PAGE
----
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republican president went out there with a bunch of children and said these are children like the ones who could have been born if they hadn't been aborted by all the women out there who took advantage of roe versus wade? i'm doing this to protect the children. it's fair for me to use children because i'm trying to protect children. you know, that's how the white house feels about the use of children today. it would be extremely controversial. >> right. >> and what-- a republican president who was pro-life, if they'd done something like that, anytime you put the children in a political context you're playing with fire. these children wrote to the president-- >> that's a different issue. it's the parents decision to let the children be a part of it, is a different issue whether the president of the united states should have agreed to that. >> here is why it's so cynical to use children in this context, number one, violent part of the gun control debate which is what we're talking about. and secondly, it puts the opponents of any of these gun control measures in a very
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difficult box. i understand wht did it and some could say he was very he smart to do it, but it's very he, very tough, not impossible to argue against children. you saw the children today, beautiful angelic children not unlike the ones gunned down in the newtown massacre, very difficult to argue against children and that's why they were used, but i find that use of kids really exploittation. >> megyn: what do you make of the president? and pick up on my question if a republican had used children to make a pro-life point? >> i'm not a fan of using kids and monica and i agree on this. look, ifrts up to their parents to figure out-- >> that's one issue and another issue. >> if it were my child, i'm not sure i would let them standing up there talking about guns, i'm not comfortable about it as a mother. i can't speak whether their parents are comfortable with it. the n.r.a., they have a lot, harry reid, and others sympathetic to the n.r.a. cause. what they did was so overplay their hands to use the obama
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girls, for lack of a better words, they're probably going to alienate some on the democratic side that probably would have been with them before. >> megyn: and if you read the blogs, the argument, why does the president, why the president's family, they get gun protection and why can't my family get gun protection, and i know they're not under special threat, but now all children are under threat in the wake of newtown, who is he to tell me i can't have it. it's one thing for bloggers to talk about it and another thing for the n.r.a., hugely powerful group to come out with an ad like that. >> i think their most powerful ad, calling the president an elitist hypocrite. >> megyn: and david gregory was in there and a random collection. >> that's a powerful line, if you set aside the use of the obama girls and that's debatable, but the bigger point here is that so many of these people who are arguing for stricter gun control, they all have their own either private security, whether you're talking about the president, and i'm not taking away their right, obviously,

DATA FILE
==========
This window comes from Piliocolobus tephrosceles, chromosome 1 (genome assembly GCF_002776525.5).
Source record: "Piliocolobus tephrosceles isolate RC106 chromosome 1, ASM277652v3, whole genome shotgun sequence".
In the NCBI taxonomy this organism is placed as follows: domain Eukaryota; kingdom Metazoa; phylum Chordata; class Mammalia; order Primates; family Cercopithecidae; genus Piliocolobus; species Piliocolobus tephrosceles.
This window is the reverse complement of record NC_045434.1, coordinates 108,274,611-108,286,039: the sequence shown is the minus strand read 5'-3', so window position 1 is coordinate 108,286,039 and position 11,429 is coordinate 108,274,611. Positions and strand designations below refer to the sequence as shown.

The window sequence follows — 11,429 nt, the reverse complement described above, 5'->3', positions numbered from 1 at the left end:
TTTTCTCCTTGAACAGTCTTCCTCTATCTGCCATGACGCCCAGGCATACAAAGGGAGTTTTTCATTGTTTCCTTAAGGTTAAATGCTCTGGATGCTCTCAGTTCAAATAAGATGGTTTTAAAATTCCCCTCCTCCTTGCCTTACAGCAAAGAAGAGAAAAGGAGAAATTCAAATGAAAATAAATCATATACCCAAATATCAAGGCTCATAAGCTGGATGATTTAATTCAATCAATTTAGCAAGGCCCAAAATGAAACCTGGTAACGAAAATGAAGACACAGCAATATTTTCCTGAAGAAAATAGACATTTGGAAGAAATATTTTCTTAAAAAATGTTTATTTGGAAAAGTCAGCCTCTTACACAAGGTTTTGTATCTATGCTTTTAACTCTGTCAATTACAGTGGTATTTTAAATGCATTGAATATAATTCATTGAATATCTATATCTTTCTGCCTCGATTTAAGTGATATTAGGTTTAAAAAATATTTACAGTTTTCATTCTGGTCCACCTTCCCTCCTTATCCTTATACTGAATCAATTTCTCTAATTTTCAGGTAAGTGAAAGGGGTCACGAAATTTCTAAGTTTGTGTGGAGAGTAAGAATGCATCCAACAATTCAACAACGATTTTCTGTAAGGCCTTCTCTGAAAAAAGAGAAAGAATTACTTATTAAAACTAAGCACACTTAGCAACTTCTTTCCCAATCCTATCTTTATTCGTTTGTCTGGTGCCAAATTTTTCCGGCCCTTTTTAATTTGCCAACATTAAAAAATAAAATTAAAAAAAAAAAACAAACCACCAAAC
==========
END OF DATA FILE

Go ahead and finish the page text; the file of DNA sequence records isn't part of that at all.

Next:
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the president needs security. obviously his family does as well. but what we're arguing for is law abiding citizens to be able to continue to have the right and the freedom protected under the second amendment. and so when there's hypocrisy here, whether it's a hollywood celebrity or a leftist politician or the president arguing that you can't or that those rights should be curtailed, there is a huge element of hypocrisy and that's i think that's what the n.r.a.-- >> nobody is taking away somebody's right to bear arms. >> megyn: there are gun-free zones around schools. >> what the president is doing, allocating or trying to allocate money to school. >> megyn: resource office. >> and more police officers as well if schools want them and request them. i frankly don't want my child going to school with guns and it's my decision to send him to that school. the n.r.a., and everything else, kind of making a specious argument. >> megyn: thank you both. >> you bet. >> megyn: well, new questions in the scandal over the use of fake names on some epa e-mails
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accounts and what if anything that agency was trying to hide. the lawyer who first uncovered the story joins us next. plus, the star war death star never managed to destroy the rebel base. i don't know what i just read. but did launch your ability to petition of white house. we'll explain. ♪ means living with pain. it could also mean living with joint damage. humira, adalimumab, can help treat more than just the pain. for many adults, humira is clinically proven to help relieve pain and stop further joint damage. humira can lower your abilitto fight infections, including tuberculosis. serious, sometimes fatal events, such as infections, lymphoma, or other types of cancer, have happened. blood, liver and nervous system problems, serious allergic reactions, and new or worsening heart failure have occurred. before starting humira, your doctor should test you for tb.
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>> well, a new twist now on a scandal at epa over the use of a fake name on certain e-mail accounts. we covered this story after a freedom of information request last spring revealed that epa director, lisa jackson and others used aliases to exchange e-mails with outside groups, whether that was an attempt to evade freedom of information requests on controversial matters, perhaps the so-called war on coal, was the allegation that they were trying to hide stuff on that.